Hydraulic Fracturing Impacts and Technologies: A Multidisciplinary Perspective serves as an introduction to hydraulic fracturing and provides balanced coverage of its benefits and potential negative effects. Presenting a holistic assessment of hydraulic fracturing and its environmental impacts, this book chronicles the history and development of unconventional oil and gas production and describes the risks associated with the use of these technologies. More specifically, it addresses hydraulic fracturing’s use and dependence on large amounts of water as a fracturing medium. It examines the limits of reusing flowback and produced water, explores cost-effective ways to clean or effectively dispose of water used in fracturing, and provides suggestions for the efficient use, discovery, and recycle potential of non-potable water. Utilizing a team of experts from industry and academia, the text provides readers with a multiple lens approach—incorporating various perspectives and solutions surrounding this evolving technology.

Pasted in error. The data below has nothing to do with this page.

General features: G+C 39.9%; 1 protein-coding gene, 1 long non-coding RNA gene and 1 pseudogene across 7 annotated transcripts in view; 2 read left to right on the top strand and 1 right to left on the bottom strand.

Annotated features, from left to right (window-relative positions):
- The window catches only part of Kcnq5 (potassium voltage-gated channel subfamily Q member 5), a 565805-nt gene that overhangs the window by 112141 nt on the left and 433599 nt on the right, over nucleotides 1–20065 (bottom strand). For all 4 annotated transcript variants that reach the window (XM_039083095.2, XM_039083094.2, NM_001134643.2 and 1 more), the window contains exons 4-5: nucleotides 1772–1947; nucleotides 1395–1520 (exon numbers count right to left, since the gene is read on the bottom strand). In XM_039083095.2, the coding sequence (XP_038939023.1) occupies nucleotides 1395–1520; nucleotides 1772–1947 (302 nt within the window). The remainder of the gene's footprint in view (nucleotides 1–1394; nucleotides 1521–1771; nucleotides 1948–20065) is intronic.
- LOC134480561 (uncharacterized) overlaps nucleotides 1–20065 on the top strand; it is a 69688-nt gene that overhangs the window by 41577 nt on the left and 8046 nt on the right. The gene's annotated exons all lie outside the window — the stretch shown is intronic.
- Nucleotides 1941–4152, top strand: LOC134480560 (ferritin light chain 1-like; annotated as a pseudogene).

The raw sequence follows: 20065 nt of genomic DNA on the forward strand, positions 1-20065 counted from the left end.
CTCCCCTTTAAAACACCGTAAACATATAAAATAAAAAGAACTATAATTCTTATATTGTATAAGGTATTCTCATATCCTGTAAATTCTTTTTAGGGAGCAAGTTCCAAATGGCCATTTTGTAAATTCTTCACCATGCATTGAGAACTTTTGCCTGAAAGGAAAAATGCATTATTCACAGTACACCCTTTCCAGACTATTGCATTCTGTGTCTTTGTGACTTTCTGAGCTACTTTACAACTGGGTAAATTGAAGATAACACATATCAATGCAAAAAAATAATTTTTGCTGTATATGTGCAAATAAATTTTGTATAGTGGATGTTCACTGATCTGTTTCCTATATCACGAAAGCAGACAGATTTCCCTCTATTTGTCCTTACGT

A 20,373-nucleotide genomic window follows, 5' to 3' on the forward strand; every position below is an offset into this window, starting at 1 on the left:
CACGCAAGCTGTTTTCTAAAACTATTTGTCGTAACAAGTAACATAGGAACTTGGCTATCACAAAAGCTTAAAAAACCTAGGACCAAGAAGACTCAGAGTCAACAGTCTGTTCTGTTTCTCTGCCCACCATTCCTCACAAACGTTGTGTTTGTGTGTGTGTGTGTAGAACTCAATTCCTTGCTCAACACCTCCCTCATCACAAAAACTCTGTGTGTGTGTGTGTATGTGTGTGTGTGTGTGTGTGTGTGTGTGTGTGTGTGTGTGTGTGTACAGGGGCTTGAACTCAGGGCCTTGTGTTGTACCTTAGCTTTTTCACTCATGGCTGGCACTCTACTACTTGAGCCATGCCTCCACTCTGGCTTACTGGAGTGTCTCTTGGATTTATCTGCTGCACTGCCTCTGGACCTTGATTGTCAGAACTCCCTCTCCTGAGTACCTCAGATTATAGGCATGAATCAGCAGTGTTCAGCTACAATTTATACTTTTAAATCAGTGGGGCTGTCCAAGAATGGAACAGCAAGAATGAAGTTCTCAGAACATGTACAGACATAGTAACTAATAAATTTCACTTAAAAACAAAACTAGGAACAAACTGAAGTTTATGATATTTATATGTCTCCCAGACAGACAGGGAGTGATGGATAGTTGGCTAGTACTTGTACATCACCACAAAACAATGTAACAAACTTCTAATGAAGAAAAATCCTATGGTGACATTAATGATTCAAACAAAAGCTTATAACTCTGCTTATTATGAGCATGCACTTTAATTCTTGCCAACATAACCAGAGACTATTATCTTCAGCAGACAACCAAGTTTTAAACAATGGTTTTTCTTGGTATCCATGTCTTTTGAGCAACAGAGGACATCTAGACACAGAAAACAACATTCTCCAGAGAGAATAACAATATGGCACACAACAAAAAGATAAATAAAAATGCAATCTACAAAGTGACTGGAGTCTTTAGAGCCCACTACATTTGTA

- Leads with an overview of hydraulic fracturing operations and technologies
- Considers a variety of legal issues associated with hydraulic fracturing
- Summarizes human health and environmental risks associated with hydraulic fracturing operations
- Discusses the analytes chosen by researchers as possible indicators of groundwater contamination from unconventional drilling processes
- Presents strategies for reducing the freshwater footprint of hydraulic fracturing
- Discusses water treatment technologies and solutions to recycle and reuse produced waters, and more
Hydraulic Fracturing Impacts and Technologies: A Multidisciplinary Perspective brings together experts from disciplines that include petroleum, civil, and environmental engineering; environmental sciences chemistry toxicology; law; media; and communications; and provides readers with a multidisciplinary outlook and unbiased, scientifically credible solutions to issues surrounding hydraulic fracturing operations.
Table of Contents
Overview of Hydraulic Fracturing Operations and Technologies; George E. King
Economic Impact of the Permian Basin’s Oil and Gas Industry;Bradley T. Ewing, Marshall C. Watson, Terry McInturff, and Russell N. McInturff